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Protolabs is Fueling the New Wave of Lightweight EV Batteries with 3D Printing

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3D printing is one of the important tools that automakers will turn to drive forward the development of electric vehicles.

We are in the midst of the electric vehicle revolution. Nearly every automaker is converting their vehicle lineup to all-electric and plug-in hybrid offerings, motivated by the Biden administration’s mission of 50% of all vehicles on U.S. roads being electric-zero-emissions by 2030. By 2023, the Edison Electric Institute predicts a nearly three-times increase in the number of fully electric models available. This heightened demand has transformed battery technology from a niche market into a booming and highly competitive industry, yielding innovations that address the automotive sector’s most pressing challenges.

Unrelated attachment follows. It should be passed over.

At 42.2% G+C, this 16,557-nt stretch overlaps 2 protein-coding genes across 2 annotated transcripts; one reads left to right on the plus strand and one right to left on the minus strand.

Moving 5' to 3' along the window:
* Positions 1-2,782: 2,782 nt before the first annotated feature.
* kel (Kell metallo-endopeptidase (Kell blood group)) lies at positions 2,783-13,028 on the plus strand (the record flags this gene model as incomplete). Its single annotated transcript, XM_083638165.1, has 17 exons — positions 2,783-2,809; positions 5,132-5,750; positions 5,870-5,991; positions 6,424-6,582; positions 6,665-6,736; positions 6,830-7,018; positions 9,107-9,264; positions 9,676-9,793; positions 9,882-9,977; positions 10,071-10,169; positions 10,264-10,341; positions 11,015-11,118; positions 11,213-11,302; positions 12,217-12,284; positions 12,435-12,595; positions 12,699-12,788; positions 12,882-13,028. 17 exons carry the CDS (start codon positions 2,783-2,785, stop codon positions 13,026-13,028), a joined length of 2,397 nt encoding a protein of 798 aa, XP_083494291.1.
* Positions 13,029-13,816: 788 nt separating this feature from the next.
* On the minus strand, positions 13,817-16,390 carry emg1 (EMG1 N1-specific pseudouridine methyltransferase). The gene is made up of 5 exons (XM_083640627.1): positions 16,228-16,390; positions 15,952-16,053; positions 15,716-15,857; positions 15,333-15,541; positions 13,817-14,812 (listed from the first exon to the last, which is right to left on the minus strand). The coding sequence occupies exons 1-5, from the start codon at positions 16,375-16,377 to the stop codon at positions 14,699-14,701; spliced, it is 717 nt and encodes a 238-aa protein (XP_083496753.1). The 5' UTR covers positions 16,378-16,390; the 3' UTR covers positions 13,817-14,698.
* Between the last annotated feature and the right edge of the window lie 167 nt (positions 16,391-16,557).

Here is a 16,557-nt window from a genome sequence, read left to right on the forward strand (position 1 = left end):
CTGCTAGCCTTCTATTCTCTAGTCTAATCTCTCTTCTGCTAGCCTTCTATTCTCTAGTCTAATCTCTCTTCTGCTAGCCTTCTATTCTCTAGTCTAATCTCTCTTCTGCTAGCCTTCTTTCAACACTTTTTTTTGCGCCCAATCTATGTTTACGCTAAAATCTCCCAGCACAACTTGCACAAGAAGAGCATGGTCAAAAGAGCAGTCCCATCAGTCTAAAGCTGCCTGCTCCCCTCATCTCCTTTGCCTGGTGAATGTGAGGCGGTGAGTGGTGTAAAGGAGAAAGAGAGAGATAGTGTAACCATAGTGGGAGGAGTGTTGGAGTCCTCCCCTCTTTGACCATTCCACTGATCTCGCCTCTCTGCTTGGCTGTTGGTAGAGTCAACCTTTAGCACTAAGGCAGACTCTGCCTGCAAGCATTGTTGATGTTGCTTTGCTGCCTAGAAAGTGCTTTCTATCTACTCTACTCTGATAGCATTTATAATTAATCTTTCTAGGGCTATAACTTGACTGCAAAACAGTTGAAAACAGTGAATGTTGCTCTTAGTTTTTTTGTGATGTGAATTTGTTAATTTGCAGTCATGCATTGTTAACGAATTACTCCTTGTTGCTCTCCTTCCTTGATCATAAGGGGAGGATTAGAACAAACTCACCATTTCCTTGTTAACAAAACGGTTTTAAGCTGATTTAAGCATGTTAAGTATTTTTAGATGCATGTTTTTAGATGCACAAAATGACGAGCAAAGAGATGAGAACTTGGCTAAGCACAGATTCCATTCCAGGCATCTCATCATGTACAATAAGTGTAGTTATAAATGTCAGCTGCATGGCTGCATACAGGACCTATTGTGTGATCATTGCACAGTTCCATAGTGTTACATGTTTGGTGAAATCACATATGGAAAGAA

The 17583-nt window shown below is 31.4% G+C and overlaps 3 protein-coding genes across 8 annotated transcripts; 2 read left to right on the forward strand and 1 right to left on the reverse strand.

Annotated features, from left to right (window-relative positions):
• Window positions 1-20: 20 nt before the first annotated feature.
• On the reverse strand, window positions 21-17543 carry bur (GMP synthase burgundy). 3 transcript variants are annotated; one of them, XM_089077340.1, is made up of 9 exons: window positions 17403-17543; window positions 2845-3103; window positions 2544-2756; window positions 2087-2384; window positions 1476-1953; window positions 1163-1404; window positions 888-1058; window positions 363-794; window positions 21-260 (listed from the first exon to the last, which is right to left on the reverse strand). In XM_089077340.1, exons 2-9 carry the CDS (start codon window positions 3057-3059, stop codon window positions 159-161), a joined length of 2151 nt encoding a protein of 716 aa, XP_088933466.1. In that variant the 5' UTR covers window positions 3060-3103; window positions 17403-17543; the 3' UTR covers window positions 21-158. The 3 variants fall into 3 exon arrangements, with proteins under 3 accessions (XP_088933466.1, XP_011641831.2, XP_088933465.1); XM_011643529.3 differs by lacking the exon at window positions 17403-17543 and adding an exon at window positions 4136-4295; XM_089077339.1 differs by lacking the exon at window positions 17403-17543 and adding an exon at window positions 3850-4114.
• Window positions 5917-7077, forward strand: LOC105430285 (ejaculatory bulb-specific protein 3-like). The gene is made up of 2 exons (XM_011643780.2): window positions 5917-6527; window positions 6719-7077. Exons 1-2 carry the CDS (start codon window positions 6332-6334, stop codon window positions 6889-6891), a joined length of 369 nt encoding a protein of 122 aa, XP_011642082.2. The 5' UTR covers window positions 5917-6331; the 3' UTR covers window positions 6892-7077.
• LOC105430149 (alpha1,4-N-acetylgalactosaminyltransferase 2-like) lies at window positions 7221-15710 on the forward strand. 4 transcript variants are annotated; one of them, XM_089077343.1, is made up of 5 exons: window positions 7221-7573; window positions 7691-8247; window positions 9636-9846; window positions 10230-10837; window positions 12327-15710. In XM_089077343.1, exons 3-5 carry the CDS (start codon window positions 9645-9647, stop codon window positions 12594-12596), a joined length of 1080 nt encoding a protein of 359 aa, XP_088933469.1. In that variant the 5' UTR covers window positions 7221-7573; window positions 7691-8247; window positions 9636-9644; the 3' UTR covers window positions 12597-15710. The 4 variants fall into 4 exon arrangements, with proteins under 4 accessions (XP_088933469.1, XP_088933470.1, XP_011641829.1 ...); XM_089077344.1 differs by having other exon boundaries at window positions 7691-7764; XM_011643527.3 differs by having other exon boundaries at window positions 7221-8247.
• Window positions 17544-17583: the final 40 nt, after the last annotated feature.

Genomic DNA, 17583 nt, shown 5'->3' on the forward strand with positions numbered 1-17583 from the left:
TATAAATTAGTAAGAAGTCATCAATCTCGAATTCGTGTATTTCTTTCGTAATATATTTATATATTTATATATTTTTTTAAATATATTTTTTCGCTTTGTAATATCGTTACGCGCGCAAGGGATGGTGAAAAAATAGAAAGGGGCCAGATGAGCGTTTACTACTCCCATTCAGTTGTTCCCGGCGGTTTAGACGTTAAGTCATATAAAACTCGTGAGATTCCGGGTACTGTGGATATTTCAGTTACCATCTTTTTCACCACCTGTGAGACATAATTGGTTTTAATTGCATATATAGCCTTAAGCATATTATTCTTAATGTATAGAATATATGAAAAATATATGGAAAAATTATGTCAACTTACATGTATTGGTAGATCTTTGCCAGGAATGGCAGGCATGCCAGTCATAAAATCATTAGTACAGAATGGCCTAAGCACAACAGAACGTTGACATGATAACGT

As manufacturers welcome a new wave of battery technology, we’ll see light-weighting, prices trend downward, and production times streamlined. Protolabs is among the companies automakers are turning their attention to in order to drive forward EV development. Infusing 3D printing technology into the battery production process enables OEMs to extend the battery life without sacrificing quality or safety and helping push the cost of EVs below fossil-fuel-powered vehicles.